Emma Geliot's picture

Rosebud, 2103  James Richards Rosebud, 2013 James Richards

A brief report from the 2014 Turner Prize and Ric Bower sheds tears that Phyllida Barlow s dock is not on for longer at Tate Britain.

The Turner Prize is on show at Tate Britain nowuntil the 04 January. The winner will be announced on 01 December and, if there is any justice at all in the world, it will be a Welshman who walks away with the cheque.

James Richards' film Rosebud greets you as the flappy doors leading into the Clore Gallery slap you on the back. It is an approachable work, replete with a comfy viewing bench, a single flat screen and sensibly placed quadraphonic speakers. Indeed, Richards offers something the other three artists, who have been shortlisted for the 2014 Turner Prize, are for the most part struggling to find, and that is restraint. He employs no tricky, bleed-down-a-grey-wall projection paths (Tris Vonna-Michell); no self-consciously analogue 16mm, portrait format projector (whichalso happens to kick out a lively 89db of mechanical whirr: Duncan Campbell) and every available square inch of his allotted gallery real estate is not pasted with 'meaningful' content (Ciara Phillips).

Richards has resisted the temptation to 'subvert the physicality of the image making process', it's just a straightforward film, and a mercifully short one at that. The film approaches, amongst other things, the inherent difficulties in communicating sensory perception. Japanese library books, which have had their erotic content crudely erased, are a recurring motif. Ironically, the frenetic scratchings to the printed surface accentuate the very act they are attempting to obscure. Never has Mapplethorpe been so accidentally erotic!

Richards uses the restriction of the cinematic frame to bridle the viewer s curiosity further. His camera locks off on sections of images, frames pressing suggestively into frames. The various visual strands that Richards employs are effectively intertwined through his decision to make the film in black and white. The intimate notches and inflammations he depicts, if rendered in colour, might otherwise not have looked out of place in a medical textbook. The vagaries of human arousal are explored further through a slow appraisal of the ruts and grooves in an antique engraving; the representational functionality of the undulating line is rendered irrelevant by the rich layers of association Richards places on them.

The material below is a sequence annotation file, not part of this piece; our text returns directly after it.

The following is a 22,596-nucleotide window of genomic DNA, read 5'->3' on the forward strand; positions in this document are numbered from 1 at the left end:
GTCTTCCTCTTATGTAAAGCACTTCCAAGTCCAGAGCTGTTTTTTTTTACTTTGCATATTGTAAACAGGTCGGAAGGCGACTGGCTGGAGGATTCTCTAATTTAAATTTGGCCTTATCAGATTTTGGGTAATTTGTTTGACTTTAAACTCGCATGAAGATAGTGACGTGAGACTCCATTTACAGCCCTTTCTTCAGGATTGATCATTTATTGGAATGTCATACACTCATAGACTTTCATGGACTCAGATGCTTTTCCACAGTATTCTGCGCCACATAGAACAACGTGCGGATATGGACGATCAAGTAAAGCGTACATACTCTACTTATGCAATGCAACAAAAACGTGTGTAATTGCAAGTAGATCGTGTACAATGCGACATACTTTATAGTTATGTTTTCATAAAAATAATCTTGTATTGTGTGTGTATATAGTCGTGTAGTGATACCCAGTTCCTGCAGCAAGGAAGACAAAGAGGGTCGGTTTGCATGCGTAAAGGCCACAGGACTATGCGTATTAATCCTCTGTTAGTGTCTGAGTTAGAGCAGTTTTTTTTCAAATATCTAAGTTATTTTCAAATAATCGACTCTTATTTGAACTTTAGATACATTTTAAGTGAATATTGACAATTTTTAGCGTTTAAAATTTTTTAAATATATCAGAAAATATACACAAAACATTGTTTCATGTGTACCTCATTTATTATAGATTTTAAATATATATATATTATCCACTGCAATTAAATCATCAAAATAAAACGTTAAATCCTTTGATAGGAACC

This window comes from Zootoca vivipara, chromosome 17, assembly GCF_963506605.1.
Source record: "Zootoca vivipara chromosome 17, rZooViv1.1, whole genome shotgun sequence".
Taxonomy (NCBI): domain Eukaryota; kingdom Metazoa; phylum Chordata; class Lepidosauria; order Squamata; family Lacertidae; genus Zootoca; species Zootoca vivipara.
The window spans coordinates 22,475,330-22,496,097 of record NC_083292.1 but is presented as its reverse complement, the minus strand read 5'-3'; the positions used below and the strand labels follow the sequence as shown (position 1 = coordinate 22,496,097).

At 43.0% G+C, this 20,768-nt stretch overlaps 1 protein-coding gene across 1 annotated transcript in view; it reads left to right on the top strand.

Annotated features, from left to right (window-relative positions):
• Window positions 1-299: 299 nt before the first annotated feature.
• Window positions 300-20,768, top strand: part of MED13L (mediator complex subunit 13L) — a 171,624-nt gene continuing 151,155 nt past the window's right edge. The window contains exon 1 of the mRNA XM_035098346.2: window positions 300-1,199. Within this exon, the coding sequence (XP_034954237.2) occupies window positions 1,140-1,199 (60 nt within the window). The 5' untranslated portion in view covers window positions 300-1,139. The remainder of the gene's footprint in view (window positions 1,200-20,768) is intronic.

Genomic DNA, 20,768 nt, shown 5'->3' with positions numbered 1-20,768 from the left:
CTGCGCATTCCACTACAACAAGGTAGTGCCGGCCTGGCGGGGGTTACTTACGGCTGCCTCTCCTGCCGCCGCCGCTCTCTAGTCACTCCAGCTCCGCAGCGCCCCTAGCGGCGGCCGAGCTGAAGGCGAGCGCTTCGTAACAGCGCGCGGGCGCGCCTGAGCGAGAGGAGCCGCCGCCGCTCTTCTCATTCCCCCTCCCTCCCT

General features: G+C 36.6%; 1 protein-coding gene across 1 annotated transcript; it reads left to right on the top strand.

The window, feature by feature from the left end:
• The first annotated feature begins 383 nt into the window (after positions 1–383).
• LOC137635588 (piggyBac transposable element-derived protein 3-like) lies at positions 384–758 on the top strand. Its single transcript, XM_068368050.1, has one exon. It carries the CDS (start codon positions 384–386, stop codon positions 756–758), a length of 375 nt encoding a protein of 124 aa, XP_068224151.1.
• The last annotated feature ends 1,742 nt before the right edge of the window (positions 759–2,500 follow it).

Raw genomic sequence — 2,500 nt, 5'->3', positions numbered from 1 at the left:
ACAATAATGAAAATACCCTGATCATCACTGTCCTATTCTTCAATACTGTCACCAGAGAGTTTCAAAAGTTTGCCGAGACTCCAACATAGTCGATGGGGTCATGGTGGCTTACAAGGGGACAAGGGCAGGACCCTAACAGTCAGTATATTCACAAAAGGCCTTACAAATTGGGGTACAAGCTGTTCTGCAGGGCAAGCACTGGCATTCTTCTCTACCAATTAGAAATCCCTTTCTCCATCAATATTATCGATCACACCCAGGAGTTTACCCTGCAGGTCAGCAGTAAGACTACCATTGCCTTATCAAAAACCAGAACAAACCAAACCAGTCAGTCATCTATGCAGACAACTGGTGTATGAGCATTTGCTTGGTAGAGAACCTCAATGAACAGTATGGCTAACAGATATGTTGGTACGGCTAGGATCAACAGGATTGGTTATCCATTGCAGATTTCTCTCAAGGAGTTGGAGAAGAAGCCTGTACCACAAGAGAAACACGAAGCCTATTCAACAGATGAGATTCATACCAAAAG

In the adjacent room there is more 'show and tell' with projected instructional stills appropriated, from what looks like it could be, a film school special effects manual. The fake wounds become hyper-real as they are distorted by enlarged offset-litho rosettes, tangoed flesh tones and breathy projection equipment.

Perhaps I should say something meaningful at this point about the other shortlisted artist's work. Sugar levels were however at a post-Megabus low and there is only so much video art, hear me now curators, that a human can take without a medicinal doughnut.

Something I have learned from this year's Turner Prize is that proper artists nowadays work with analogue equipment. It's good to know. And here was I was thinking that that the slightly tedious analogue/digital conversation had run out its natural course. I guess, if you are working with 16mm, it shows you are, at the very least, a practitioner of means.


dock, Phyllida Barlow, Tate, 2014 dock, Phyllida Barlow, Tate, 2014

Speaking of money, earlier in the year Phyllida Barlow maxed out her credit card at B&Q and this was the last weekend to view the resulting visual mayhem created, for her Tate Commission in the 100m Duveen Sculpture Gallery. The gargantuan assemblages wouldn't pass building regs in a favela. The bonkers explosions of faux-industrial lunacy were undoubtedly the consequence of 25 oversized toddlers finding the keys to the methamphetamine lab in the Tate basement. Victorian marble gallery context and improv content balance perfectly though and it is Barlow's breathtaking mastery of space that all this polythene, 6"x 4"s and Styrofoam are there to serve. The language and motifs of the dockyard have been playfully plucked before being expertly folded into fantastical all encompassing verses of physical poetry. Wow! Can't you keep it open for a while longer Tate Britain? Pretty please?

James Richards is currently showing in A Giant, Whose Shoulders I Stand On, curated by Bob Gelsthorpe as part of Cardiff Contemporary

There will be an interview with James Richards by Donna Lunas of Wysing Arts in CCQ issue 5.

Image credits: Rosebud 2013, James RichardsCourtesy the artist, Cabinet, London and Rodeo, Istanbul dock, Phyllida Barlow, Tate, 2014